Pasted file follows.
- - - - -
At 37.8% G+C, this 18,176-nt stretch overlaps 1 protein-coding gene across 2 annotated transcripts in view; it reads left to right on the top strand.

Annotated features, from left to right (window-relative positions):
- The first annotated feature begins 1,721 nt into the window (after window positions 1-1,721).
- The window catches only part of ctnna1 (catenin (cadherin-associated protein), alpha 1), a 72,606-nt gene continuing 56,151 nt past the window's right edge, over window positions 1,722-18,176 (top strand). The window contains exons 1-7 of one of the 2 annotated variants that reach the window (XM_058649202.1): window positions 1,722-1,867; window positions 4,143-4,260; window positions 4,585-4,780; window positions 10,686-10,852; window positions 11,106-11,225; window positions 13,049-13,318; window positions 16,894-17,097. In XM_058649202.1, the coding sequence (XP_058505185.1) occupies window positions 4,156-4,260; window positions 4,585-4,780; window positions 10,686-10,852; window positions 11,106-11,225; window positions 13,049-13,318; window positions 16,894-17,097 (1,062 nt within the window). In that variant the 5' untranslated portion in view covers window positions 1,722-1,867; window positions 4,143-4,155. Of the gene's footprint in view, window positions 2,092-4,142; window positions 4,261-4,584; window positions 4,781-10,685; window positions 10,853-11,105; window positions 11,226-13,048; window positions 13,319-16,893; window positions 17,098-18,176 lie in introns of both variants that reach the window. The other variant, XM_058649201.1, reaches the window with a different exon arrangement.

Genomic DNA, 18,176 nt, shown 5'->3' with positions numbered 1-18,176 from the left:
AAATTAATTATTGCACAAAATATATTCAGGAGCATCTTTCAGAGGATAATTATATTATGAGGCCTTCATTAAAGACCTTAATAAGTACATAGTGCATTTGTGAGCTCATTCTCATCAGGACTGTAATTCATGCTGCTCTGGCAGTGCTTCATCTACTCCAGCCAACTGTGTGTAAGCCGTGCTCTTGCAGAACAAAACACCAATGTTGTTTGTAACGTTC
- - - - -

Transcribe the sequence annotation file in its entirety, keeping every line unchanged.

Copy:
At 37.8% G+C, this 18,176-nt stretch overlaps 1 protein-coding gene across 2 annotated transcripts in view; it reads left to right on the top strand.

Annotated features, from left to right (window-relative positions):
- The first annotated feature begins 1,721 nt into the window (after window positions 1-1,721).
- The window catches only part of ctnna1 (catenin (cadherin-associated protein), alpha 1), a 72,606-nt gene continuing 56,151 nt past the window's right edge, over window positions 1,722-18,176 (top strand). The window contains exons 1-7 of one of the 2 annotated variants that reach the window (XM_058649202.1): window positions 1,722-1,867; window positions 4,143-4,260; window positions 4,585-4,780; window positions 10,686-10,852; window positions 11,106-11,225; window positions 13,049-13,318; window positions 16,894-17,097. In XM_058649202.1, the coding sequence (XP_058505185.1) occupies window positions 4,156-4,260; window positions 4,585-4,780; window positions 10,686-10,852; window positions 11,106-11,225; window positions 13,049-13,318; window positions 16,894-17,097 (1,062 nt within the window). In that variant the 5' untranslated portion in view covers window positions 1,722-1,867; window positions 4,143-4,155. Of the gene's footprint in view, window positions 2,092-4,142; window positions 4,261-4,584; window positions 4,781-10,685; window positions 10,853-11,105; window positions 11,226-13,048; window positions 13,319-16,893; window positions 17,098-18,176 lie in introns of both variants that reach the window. The other variant, XM_058649201.1, reaches the window with a different exon arrangement.

Genomic DNA, 18,176 nt, shown 5'->3' with positions numbered 1-18,176 from the left:
AAATTAATTATTGCACAAAATATATTCAGGAGCATCTTTCAGAGGATAATTATATTATGAGGCCTTCATTAAAGACCTTAATAAGTACATAGTGCATTTGTGAGCTCATTCTCATCAGGACTGTAATTCATGCTGCTCTGGCAGTGCTTCATCTACTCCAGCCAACTGTGTGTAAGCCGTGCTCTTGCAGAACAAAACACCAATGTTGTTTGTAACGTTC